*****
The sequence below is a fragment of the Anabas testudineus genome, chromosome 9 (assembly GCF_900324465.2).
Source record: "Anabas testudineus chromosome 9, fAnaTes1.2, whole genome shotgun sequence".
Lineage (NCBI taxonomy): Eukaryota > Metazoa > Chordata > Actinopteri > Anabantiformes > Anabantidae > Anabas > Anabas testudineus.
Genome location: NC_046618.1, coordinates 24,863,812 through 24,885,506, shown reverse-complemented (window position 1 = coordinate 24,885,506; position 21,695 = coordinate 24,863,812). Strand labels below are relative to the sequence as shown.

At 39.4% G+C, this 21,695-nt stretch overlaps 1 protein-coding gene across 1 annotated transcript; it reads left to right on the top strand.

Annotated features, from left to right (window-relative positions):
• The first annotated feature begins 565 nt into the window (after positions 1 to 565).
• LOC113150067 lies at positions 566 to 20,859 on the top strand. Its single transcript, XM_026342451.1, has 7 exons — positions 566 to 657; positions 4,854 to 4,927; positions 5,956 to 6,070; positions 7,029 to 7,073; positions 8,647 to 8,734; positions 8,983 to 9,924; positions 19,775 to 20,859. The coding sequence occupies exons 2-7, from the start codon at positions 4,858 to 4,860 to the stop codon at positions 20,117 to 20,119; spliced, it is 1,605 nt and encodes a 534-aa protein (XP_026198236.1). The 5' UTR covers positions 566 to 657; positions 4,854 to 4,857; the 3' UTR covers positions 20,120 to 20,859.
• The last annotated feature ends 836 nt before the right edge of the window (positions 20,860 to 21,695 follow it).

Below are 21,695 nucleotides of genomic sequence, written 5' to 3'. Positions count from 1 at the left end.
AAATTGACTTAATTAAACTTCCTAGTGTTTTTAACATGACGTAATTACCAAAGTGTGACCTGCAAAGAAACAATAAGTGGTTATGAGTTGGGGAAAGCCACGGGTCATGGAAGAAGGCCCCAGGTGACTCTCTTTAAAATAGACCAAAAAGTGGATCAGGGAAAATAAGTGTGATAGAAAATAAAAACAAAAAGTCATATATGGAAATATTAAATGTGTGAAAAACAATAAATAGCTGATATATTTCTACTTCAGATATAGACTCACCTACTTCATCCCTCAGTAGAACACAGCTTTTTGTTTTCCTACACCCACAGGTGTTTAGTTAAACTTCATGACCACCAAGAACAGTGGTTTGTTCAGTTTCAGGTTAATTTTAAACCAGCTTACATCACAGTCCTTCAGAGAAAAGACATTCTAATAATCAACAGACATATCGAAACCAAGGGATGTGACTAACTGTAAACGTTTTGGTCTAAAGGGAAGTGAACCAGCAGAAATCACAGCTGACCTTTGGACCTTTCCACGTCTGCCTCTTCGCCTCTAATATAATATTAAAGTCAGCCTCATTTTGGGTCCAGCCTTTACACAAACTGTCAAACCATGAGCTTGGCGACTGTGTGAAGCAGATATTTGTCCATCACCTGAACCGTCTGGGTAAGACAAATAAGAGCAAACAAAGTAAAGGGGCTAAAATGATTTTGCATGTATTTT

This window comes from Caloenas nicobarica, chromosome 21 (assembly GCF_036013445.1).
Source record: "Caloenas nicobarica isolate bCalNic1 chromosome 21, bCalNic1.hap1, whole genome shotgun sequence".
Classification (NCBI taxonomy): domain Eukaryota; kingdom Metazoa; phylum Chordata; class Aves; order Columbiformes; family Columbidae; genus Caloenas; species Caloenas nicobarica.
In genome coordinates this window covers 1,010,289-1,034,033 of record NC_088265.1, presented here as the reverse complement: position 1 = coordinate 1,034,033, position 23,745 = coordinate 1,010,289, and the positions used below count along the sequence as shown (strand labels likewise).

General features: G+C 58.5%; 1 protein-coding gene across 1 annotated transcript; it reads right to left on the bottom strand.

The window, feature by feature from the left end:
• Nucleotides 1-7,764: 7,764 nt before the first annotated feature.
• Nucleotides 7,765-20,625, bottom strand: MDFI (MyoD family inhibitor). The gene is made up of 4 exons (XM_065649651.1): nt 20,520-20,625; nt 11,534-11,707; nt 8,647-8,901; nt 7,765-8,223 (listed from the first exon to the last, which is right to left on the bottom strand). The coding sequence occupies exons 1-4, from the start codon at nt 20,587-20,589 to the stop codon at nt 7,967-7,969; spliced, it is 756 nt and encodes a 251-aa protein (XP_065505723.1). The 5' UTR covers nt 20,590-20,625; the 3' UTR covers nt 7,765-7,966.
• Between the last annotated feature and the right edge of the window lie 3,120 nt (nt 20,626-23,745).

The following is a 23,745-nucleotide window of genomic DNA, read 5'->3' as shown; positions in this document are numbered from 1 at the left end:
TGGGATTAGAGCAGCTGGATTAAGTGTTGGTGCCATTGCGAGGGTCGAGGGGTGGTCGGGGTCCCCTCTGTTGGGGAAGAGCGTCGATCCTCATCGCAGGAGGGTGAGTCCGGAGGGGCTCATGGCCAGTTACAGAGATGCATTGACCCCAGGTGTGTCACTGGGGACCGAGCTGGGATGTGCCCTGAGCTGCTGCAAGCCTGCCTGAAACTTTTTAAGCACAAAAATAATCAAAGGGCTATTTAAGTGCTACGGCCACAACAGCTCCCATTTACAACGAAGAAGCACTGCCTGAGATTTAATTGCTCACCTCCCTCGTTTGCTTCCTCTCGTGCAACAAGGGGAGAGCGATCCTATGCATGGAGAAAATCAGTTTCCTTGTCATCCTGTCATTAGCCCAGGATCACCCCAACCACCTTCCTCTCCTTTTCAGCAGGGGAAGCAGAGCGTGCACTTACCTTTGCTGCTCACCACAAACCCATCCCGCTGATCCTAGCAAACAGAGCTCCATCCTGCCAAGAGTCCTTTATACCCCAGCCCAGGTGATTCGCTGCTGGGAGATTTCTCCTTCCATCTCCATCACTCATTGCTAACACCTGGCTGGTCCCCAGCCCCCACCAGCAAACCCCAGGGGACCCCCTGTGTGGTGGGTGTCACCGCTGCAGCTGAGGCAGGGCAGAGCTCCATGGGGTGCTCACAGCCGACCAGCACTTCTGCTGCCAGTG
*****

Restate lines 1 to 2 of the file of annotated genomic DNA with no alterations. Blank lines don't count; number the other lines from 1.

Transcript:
The sequence below is a fragment of the Anabas testudineus genome, chromosome 9 (assembly GCF_900324465.2).
Source record: "Anabas testudineus chromosome 9, fAnaTes1.2, whole genome shotgun sequence".